This study aims to teach the reader about the process of making a building more energy efficient at ASU. In this study the importance of energy efficiency in buildings will be discussed as well as how building efficiency is important for the three tiers of sustainability. The case of energy efficiency in the environment, economy, and society will be outlined with the intent of creating urgency for the implementation of energy efficiency. Environment, economy, and society, the three tiers of sustainability fit the model of energy efficiency because efficient energy is a principle of sustainability. Efficient energy can fill the gap between our energy system at present and the energy system of the future. This document outlines the steps that ASU goes through when there is an energy upgrade to a building on campus. It also includes a mock audit of the Psychology North building at ASU. This mock audit serves as an example to justify how the steps outlined in this document can be used to initiate an energy retrofit. A person who reads this document will be able to understand the energy retrofit process. The main argument is that there is room for student inclusion in this process, by giving students the knowledge on how to initiate an energy retrofit they have the tools to be included. Practicing building efficiency on campus will help ASU to succeed in accomplishing numbers two and four of their sustainability goals: "1) Carbon Neutrality, 2) Zero Solid/Water Waste, 3) Active Engagement, and 4) Principled Practice" (ASU, 2011).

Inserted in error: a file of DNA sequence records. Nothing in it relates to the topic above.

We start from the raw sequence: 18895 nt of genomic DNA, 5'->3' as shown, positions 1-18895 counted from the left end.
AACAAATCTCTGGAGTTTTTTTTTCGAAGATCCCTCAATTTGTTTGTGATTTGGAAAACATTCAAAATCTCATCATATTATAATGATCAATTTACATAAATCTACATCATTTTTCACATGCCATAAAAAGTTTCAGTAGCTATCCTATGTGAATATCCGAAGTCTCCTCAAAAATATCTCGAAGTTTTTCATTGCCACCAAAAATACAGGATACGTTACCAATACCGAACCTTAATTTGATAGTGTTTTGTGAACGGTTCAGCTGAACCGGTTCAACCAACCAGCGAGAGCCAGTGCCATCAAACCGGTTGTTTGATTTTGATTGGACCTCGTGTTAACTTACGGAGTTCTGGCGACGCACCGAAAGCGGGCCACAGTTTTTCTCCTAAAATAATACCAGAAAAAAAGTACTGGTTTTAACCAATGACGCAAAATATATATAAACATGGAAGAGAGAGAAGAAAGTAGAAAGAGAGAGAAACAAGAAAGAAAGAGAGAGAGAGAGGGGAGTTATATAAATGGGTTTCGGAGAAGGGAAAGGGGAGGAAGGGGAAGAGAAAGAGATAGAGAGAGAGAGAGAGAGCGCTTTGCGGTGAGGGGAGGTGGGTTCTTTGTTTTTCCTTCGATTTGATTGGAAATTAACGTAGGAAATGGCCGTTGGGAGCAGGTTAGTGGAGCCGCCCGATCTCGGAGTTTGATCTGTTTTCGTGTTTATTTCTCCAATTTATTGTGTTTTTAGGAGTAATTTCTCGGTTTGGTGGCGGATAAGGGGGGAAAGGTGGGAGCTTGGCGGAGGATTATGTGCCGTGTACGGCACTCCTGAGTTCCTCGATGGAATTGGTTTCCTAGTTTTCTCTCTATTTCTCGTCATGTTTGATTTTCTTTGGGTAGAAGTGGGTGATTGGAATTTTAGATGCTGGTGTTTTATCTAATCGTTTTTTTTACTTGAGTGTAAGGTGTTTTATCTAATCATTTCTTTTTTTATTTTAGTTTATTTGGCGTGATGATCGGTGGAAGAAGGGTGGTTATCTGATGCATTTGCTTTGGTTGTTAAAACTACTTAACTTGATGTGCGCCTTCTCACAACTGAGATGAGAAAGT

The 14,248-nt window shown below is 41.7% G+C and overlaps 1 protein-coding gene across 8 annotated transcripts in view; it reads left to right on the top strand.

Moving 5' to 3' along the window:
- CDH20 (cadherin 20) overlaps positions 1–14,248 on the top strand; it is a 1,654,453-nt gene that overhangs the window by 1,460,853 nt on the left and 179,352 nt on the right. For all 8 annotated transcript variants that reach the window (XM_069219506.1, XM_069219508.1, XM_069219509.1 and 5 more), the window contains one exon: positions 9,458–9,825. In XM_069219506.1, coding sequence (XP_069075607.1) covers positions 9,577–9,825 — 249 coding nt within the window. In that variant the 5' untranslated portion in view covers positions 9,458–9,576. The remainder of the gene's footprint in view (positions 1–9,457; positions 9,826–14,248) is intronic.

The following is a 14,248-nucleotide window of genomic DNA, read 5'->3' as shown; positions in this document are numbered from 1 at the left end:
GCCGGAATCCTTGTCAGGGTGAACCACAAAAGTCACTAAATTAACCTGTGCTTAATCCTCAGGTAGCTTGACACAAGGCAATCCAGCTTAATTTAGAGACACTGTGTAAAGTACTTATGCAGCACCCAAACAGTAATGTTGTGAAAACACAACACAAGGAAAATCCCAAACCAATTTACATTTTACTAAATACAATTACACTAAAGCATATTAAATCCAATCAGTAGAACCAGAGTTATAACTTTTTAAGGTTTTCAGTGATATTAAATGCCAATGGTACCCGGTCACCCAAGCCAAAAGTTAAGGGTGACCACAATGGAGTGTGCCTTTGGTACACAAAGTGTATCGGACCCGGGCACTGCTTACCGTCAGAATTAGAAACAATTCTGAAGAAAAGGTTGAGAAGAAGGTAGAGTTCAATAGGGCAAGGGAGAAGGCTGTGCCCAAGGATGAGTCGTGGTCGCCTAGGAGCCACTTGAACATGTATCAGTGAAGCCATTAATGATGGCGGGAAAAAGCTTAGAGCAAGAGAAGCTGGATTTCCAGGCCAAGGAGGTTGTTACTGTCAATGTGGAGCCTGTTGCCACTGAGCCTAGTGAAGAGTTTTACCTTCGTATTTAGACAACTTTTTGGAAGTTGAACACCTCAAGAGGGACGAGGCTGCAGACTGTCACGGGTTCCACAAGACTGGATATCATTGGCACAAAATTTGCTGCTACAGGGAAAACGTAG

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Date Created
  • 2017-05

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Reforming Federal Indian Housing Programs: The Socio-Cultural, Political, & Health Benefits of Utilizing Indigenous Epistemologies & Architecture

Description

The relationship between settler-colonial governments and Indigenous nations has been a contentious one, filled with disingenuity and fueled by the abuse of power dynamics. Specifically, colonial governments have repeatedly